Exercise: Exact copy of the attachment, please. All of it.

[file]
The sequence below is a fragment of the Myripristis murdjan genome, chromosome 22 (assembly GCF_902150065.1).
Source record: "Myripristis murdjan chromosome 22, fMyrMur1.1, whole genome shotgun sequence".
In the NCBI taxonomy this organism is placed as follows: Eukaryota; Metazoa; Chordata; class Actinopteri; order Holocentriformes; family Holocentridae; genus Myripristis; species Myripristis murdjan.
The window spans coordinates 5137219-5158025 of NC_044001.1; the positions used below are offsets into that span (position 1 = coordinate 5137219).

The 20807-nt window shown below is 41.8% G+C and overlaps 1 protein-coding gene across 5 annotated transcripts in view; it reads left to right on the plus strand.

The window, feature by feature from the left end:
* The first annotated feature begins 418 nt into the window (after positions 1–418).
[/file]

The sequence below is a fragment of the Myripristis murdjan genome, chromosome 22 (assembly GCF_902150065.1).
Source record: "Myripristis murdjan chromosome 22, fMyrMur1.1, whole genome shotgun sequence".
In the NCBI taxonomy this organism is placed as follows: Eukaryota; Metazoa; Chordata; class Actinopteri; order Holocentriformes; family Holocentridae; genus Myripristis; species Myripristis murdjan.
The window spans coordinates 5137219-5158025 of NC_044001.1; the positions used below are offsets into that span (position 1 = coordinate 5137219).

The 20807-nt window shown below is 41.8% G+C and overlaps 1 protein-coding gene across 5 annotated transcripts in view; it reads left to right on the plus strand.

The window, feature by feature from the left end:
* The first annotated feature begins 418 nt into the window (after positions 1–418).